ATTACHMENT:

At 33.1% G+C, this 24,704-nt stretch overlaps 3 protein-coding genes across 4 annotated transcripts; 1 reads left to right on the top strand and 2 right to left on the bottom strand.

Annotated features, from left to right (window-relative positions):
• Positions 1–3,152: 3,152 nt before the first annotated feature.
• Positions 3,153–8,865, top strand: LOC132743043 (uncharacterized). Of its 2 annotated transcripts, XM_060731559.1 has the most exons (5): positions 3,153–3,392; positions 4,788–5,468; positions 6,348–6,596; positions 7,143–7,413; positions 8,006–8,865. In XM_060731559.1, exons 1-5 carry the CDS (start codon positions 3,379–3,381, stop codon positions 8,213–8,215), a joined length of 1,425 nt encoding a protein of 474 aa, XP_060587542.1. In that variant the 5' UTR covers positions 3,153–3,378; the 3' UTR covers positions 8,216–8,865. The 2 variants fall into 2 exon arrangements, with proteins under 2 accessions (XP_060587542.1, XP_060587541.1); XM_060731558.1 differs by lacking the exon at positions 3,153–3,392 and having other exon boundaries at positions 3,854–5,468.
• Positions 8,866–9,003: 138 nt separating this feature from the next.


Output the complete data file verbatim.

At 33.1% G+C, this 24,704-nt stretch overlaps 3 protein-coding genes across 4 annotated transcripts; 1 reads left to right on the top strand and 2 right to left on the bottom strand.

Annotated features, from left to right (window-relative positions):
• Positions 1–3,152: 3,152 nt before the first annotated feature.
• Positions 3,153–8,865, top strand: LOC132743043 (uncharacterized). Of its 2 annotated transcripts, XM_060731559.1 has the most exons (5): positions 3,153–3,392; positions 4,788–5,468; positions 6,348–6,596; positions 7,143–7,413; positions 8,006–8,865. In XM_060731559.1, exons 1-5 carry the CDS (start codon positions 3,379–3,381, stop codon positions 8,213–8,215), a joined length of 1,425 nt encoding a protein of 474 aa, XP_060587542.1. In that variant the 5' UTR covers positions 3,153–3,378; the 3' UTR covers positions 8,216–8,865. The 2 variants fall into 2 exon arrangements, with proteins under 2 accessions (XP_060587542.1, XP_060587541.1); XM_060731558.1 differs by lacking the exon at positions 3,153–3,392 and having other exon boundaries at positions 3,854–5,468.
• Positions 8,866–9,003: 138 nt separating this feature from the next.